Fascinating grammar here. The word translated ’forgave’ is past tense and the word translated ‘all’ is present continuous tense. That means that the forgiveness which is given for the sins I commit today (and tomorrow) is mine BEFORE those sins are committed. It is guaranteed – it comes in that glorious package labelled ‘Salvation.’ Now I am not hanging that truth just on this one verse. That is stated in many places all through the New Testament. “But what about confession and repentance?” you might ask. An excellent question, which I intend answering later in this series. It’s an easy one to deal with – much clearer than most people think. Just don’t let questions like that rob you of the truth of what I have said thus far. He forgave us ALL our sins: past, present and future.
“…having cancelled the written code, with its regulations, that was against us and that stood opposed to us …”
This is referring to the Old Covenant Law of God. That Law which defined our sin. Without the Law, there is no definition of sin. The Law is what determines right from wrong. So, what is Paul saying here? The Law of God has been cancelled? How could that be? Easy, the Law was finally fulfilled completely by a man for all mankind in the obedient life of Jesus. Jesus obeyed the Law completely and He did so on our behalf, thereby rendering the Old Covenant Law obsolete, replacing it with a New Covenant. Just in case you were in doubt as to what “cancelled” means, Paul makes it even clearer:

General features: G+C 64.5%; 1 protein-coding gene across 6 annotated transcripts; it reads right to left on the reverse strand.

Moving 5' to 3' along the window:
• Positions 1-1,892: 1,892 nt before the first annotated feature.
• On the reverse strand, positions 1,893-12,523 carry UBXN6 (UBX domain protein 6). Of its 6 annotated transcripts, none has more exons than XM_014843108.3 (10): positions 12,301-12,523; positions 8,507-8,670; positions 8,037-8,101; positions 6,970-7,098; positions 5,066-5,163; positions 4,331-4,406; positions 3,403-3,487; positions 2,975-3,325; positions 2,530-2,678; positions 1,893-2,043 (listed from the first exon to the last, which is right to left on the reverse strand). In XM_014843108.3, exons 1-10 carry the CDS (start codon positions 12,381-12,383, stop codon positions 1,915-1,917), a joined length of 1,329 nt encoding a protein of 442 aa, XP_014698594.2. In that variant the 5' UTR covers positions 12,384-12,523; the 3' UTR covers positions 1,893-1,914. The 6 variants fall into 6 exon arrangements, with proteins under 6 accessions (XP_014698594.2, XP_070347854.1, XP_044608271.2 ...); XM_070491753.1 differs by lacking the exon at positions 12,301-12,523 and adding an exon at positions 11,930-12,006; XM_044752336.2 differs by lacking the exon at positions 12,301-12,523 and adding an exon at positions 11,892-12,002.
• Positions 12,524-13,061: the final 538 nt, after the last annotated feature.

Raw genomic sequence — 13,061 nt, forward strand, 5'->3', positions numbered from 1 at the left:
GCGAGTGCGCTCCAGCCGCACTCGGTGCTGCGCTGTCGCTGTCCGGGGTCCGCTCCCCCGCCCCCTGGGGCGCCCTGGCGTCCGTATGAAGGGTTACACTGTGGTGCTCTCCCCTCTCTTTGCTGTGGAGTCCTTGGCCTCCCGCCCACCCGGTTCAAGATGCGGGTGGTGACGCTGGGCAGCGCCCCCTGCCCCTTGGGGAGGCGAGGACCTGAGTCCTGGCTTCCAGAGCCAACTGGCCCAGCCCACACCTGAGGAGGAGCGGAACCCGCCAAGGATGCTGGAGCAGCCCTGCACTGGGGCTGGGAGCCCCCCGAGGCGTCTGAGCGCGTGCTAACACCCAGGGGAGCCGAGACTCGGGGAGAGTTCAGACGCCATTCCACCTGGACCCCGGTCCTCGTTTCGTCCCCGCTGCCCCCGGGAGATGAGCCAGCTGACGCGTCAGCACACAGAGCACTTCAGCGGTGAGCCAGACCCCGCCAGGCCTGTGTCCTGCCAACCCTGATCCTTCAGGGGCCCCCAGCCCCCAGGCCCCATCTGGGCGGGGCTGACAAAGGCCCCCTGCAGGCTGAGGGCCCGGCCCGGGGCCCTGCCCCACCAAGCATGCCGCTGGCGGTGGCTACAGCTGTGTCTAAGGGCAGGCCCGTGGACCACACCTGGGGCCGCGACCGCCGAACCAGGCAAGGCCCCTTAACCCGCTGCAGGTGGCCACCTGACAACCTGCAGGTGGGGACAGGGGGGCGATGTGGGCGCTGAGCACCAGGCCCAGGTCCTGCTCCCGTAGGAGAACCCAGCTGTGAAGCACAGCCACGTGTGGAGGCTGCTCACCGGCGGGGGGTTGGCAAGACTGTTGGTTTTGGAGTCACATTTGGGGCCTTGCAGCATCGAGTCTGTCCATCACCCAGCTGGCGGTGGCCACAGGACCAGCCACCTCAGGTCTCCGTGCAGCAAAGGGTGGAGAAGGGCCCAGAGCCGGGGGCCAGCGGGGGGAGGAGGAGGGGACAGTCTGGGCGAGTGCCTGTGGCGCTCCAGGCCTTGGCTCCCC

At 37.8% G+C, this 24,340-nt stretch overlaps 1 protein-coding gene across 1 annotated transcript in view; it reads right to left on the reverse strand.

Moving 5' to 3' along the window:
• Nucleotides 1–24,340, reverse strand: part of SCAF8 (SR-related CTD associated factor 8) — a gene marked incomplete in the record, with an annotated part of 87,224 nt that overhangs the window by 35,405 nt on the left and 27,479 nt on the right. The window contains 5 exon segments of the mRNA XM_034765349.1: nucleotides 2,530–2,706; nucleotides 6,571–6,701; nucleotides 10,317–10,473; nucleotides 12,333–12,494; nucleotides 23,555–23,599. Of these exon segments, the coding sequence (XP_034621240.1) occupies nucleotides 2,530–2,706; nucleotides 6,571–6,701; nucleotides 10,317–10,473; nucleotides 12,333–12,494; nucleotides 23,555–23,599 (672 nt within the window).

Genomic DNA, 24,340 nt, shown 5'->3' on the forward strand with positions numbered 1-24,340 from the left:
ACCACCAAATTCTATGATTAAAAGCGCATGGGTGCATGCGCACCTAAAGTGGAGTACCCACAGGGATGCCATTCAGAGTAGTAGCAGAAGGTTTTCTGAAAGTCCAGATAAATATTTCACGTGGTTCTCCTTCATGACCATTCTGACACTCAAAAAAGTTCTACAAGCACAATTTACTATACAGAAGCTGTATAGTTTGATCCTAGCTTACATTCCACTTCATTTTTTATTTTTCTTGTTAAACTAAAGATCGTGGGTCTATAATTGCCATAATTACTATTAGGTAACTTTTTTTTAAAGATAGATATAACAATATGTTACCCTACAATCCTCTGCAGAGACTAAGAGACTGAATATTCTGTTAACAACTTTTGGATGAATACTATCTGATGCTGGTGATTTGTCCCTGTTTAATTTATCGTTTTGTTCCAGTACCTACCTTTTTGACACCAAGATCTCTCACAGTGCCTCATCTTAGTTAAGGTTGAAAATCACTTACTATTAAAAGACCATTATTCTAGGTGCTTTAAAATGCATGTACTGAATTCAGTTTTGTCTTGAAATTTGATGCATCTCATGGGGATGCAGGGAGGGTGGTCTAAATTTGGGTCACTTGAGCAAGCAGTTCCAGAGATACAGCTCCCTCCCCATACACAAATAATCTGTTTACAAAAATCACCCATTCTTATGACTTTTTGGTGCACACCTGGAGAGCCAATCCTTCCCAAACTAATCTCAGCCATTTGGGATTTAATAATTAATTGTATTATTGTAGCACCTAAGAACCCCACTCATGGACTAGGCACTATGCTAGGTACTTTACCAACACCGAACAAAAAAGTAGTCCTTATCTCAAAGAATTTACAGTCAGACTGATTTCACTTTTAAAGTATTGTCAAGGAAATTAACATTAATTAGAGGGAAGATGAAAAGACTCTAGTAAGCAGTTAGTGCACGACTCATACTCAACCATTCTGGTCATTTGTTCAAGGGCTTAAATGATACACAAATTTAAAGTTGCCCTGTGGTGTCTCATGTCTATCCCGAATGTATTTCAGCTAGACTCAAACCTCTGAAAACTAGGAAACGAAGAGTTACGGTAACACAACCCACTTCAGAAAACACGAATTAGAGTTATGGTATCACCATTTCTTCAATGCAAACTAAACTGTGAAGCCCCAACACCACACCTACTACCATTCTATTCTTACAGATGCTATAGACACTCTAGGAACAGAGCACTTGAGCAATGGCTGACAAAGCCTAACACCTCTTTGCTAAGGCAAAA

“… he took it away, nailing it to the cross …”
The crucifixion of Jesus was, symbolically speaking, the place where the Law of God was executed for all time – not because it was bad – but because it was fulfilled, once and for all time, by Jesus, for us. Mankind had proven beyond any doubt that we were totally unable to obey the Law – we got it wrong over and over again. So Jesus came and did it for us, served our sentence of death, then rose again three days later and ascended to the Father, only to return in the form of the Holy Spirit so that now, in these New Testament, New Covenant days in which we live, the life of Jesus Himself, the fulfiller of the Law of God, can be imparted to us and lived through us.